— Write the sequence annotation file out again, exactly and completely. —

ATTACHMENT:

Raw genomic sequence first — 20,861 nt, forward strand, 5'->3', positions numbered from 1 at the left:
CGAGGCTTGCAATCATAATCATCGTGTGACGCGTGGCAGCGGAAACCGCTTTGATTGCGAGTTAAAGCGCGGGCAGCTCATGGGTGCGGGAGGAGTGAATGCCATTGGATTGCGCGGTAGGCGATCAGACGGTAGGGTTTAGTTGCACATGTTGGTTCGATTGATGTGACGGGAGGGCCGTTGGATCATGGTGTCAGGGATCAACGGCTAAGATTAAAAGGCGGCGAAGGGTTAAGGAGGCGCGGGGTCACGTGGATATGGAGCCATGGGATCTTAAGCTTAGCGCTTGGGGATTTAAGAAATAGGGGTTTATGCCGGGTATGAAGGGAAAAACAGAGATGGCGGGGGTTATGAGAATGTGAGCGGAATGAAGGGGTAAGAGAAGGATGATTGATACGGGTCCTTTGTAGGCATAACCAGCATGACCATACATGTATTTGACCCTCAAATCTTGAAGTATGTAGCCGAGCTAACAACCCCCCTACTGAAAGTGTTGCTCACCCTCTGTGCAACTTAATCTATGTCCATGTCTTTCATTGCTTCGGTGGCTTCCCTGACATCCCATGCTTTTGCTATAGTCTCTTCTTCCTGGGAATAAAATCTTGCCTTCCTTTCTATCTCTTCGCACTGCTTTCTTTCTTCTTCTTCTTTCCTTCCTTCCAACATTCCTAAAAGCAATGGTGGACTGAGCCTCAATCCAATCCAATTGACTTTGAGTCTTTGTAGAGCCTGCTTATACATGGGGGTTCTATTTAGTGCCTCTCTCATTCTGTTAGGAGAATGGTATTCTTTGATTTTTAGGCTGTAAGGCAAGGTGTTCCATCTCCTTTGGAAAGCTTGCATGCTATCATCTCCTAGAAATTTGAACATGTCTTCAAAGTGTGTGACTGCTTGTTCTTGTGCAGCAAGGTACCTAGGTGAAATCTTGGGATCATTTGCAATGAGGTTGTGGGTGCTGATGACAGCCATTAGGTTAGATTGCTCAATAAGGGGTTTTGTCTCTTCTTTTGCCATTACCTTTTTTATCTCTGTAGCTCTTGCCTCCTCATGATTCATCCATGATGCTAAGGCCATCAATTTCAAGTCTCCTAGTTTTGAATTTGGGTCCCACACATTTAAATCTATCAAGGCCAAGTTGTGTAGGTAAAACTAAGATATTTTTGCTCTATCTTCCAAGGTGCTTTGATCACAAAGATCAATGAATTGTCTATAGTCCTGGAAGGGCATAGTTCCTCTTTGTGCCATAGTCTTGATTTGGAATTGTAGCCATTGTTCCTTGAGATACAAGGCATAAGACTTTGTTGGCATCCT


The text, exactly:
Raw genomic sequence first — 20,861 nt, forward strand, 5'->3', positions numbered from 1 at the left:
CGAGGCTTGCAATCATAATCATCGTGTGACGCGTGGCAGCGGAAACCGCTTTGATTGCGAGTTAAAGCGCGGGCAGCTCATGGGTGCGGGAGGAGTGAATGCCATTGGATTGCGCGGTAGGCGATCAGACGGTAGGGTTTAGTTGCACATGTTGGTTCGATTGATGTGACGGGAGGGCCGTTGGATCATGGTGTCAGGGATCAACGGCTAAGATTAAAAGGCGGCGAAGGGTTAAGGAGGCGCGGGGTCACGTGGATATGGAGCCATGGGATCTTAAGCTTAGCGCTTGGGGATTTAAGAAATAGGGGTTTATGCCGGGTATGAAGGGAAAAACAGAGATGGCGGGGGTTATGAGAATGTGAGCGGAATGAAGGGGTAAGAGAAGGATGATTGATACGGGTCCTTTGTAGGCATAACCAGCATGACCATACATGTATTTGACCCTCAAATCTTGAAGTATGTAGCCGAGCTAACAACCCCCCTACTGAAAGTGTTGCTCACCCTCTGTGCAACTTAATCTATGTCCATGTCTTTCATTGCTTCGGTGGCTTCCCTGACATCCCATGCTTTTGCTATAGTCTCTTCTTCCTGGGAATAAAATCTTGCCTTCCTTTCTATCTCTTCGCACTGCTTTCTTTCTTCTTCTTCTTTCCTTCCTTCCAACATTCCTAAAAGCAATGGTGGACTGAGCCTCAATCCAATCCAATTGACTTTGAGTCTTTGTAGAGCCTGCTTATACATGGGGGTTCTATTTAGTGCCTCTCTCATTCTGTTAGGAGAATGGTATTCTTTGATTTTTAGGCTGTAAGGCAAGGTGTTCCATCTCCTTTGGAAAGCTTGCATGCTATCATCTCCTAGAAATTTGAACATGTCTTCAAAGTGTGTGACTGCTTGTTCTTGTGCAGCAAGGTACCTAGGTGAAATCTTGGGATCATTTGCAATGAGGTTGTGGGTGCTGATGACAGCCATTAGGTTAGATTGCTCAATAAGGGGTTTTGTCTCTTCTTTTGCCATTACCTTTTTTATCTCTGTAGCTCTTGCCTCCTCATGATTCATCCATGATGCTAAGGCCATCAATTTCAAGTCTCCTAGTTTTGAATTTGGGTCCCACACATTTAAATCTATCAAGGCCAAGTTGTGTAGGTAAAACTAAGATATTTTTGCTCTATCTTCCAAGGTGCTTTGATCACAAAGATCAATGAATTGTCTATAGTCCTGGAAGGGCATAGTTCCTCTTTGTGCCATAGTCTTGATTTGGAATTGTAGCCATTGTTCCTTGAGATACAAGGCATAAGACTTTGTTGGCATCCT